Partisan differences now divide Americans more sharply than distinctions of race, religion, education or sex as a decade-long wave has pushed Democrats and Republicans to opposite corners on a wide range of formerly less partisan issues.

On matters as disparate as environmental protection, support for the social safety net and immigration, former areas of bipartisan agreement have dissolved as Democrats have moved left and Republicans have shifted to the right, according to a major new study by the Pew Research Center, which has tracked American values over the past 25 years.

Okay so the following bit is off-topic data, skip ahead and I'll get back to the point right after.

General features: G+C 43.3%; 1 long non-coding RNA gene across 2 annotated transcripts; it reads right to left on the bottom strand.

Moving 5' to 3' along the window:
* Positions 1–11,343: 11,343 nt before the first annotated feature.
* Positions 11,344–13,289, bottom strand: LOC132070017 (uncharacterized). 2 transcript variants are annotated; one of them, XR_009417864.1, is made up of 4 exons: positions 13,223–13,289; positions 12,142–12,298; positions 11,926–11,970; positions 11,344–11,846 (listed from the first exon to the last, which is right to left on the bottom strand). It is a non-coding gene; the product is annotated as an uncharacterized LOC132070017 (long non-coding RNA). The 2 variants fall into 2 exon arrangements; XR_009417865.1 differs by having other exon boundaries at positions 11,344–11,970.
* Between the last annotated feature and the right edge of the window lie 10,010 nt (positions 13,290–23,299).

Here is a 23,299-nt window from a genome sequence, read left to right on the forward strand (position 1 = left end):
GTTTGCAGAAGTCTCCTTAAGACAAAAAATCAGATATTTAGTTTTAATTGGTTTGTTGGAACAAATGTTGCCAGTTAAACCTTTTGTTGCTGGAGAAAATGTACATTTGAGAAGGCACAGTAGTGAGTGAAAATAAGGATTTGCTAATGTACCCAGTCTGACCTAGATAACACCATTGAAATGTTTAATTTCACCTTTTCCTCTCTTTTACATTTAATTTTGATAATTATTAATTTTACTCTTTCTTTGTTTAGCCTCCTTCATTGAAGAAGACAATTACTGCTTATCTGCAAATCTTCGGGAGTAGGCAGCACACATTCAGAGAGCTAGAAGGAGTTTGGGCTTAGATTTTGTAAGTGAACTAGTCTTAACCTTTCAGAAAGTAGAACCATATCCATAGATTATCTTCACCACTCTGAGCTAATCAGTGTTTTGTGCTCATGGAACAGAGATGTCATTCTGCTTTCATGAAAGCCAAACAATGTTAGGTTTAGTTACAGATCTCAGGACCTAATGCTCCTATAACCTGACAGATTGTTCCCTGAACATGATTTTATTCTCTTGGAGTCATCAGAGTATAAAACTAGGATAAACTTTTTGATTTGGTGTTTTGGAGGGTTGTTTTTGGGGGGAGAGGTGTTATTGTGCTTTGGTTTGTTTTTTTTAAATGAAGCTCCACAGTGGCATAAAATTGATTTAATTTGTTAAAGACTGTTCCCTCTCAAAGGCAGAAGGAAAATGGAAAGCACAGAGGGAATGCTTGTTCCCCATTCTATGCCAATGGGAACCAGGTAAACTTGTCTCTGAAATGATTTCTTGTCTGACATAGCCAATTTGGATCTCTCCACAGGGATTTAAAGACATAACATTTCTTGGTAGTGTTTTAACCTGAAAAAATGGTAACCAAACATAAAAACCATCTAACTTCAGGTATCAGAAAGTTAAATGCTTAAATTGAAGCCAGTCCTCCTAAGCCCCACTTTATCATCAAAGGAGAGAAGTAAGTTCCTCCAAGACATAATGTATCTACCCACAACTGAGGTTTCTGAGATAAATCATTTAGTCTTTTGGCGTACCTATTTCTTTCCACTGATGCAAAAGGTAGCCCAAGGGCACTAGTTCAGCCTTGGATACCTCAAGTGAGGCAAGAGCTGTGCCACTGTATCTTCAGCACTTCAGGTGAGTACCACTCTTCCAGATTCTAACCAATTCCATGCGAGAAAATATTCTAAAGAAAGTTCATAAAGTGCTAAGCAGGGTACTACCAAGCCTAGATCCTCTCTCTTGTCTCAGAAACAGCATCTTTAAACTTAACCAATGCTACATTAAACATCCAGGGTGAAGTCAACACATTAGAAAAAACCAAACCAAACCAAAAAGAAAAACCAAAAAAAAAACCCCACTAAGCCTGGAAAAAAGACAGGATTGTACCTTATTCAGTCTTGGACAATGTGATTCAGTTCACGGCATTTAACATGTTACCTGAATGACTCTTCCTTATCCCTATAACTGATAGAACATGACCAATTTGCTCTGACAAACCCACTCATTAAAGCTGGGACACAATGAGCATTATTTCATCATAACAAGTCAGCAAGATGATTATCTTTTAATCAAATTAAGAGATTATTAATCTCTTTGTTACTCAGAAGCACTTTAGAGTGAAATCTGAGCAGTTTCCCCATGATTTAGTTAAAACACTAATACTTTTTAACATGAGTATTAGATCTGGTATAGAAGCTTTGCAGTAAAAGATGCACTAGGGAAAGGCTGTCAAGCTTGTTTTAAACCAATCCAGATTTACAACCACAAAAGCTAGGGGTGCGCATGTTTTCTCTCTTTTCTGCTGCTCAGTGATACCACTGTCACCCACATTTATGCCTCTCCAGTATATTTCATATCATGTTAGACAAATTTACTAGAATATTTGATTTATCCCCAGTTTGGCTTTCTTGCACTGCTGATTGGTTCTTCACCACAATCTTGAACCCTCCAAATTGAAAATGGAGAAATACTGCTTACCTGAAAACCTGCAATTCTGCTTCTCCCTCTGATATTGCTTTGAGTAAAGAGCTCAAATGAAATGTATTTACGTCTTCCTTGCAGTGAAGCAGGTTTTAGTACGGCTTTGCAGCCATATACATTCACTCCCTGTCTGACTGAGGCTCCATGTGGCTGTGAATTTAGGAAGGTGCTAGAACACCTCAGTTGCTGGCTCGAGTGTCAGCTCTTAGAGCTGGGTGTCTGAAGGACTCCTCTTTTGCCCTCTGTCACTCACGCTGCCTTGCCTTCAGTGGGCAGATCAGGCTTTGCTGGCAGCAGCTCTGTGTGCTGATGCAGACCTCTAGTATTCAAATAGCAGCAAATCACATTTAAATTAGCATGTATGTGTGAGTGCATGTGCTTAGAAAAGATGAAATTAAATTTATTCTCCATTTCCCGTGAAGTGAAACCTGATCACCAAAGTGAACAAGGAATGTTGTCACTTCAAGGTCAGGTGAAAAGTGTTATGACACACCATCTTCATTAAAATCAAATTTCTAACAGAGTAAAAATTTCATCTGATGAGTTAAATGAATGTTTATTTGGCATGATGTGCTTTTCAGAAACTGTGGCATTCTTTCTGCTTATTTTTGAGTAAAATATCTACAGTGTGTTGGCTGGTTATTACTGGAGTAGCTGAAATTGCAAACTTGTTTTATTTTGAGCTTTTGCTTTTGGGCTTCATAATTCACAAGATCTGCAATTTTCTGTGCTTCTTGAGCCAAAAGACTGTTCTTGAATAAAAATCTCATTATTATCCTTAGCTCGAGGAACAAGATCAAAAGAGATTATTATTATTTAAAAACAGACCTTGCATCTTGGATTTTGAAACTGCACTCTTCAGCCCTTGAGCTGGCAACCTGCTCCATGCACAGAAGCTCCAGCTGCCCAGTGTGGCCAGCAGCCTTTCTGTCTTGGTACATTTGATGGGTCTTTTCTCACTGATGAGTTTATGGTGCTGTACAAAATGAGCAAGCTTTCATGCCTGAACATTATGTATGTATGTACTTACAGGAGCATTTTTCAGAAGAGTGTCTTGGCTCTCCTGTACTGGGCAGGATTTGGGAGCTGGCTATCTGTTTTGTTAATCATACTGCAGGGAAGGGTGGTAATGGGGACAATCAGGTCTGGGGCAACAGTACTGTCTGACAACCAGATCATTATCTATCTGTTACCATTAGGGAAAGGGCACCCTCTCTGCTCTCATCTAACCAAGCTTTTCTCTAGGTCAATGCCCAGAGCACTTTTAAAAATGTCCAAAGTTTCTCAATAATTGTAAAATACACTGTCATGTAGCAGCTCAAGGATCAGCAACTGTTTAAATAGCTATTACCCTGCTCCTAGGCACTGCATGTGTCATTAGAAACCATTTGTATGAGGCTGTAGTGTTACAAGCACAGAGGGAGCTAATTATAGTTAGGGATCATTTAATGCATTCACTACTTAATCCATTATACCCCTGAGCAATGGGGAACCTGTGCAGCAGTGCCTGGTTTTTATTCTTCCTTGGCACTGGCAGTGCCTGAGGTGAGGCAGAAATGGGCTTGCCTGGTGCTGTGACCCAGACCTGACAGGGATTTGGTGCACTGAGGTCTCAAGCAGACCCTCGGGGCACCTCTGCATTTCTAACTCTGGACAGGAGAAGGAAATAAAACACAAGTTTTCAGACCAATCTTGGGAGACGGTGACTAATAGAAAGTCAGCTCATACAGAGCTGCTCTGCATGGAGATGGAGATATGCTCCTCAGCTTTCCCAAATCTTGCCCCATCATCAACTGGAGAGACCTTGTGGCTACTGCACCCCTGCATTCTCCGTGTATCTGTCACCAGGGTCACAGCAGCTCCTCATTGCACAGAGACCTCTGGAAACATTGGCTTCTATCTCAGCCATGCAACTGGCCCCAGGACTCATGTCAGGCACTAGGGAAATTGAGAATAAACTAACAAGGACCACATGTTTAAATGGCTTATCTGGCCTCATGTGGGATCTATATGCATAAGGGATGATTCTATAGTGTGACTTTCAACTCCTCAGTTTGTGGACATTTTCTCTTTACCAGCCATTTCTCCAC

That polarization has important practical consequences – forecasting continued gridlock in national politics.

One of the hottest debates among people who study American politics centers on whether the trench warfare so obvious in Congress mostly involves conflicts among elected officials and political interest groups or reflects a deeper divide among voters. Are politicians ignoring constituents’ desires for bipartisan solutions or representing a divided electorate all too well?

President Barack Obama first became nationally famous in 2004 in part for a memorable statement of one side of that argument: “There is not a liberal America and a conservative America,” he said in a speech to the Democratic convention that year, “there is the United States of America.”

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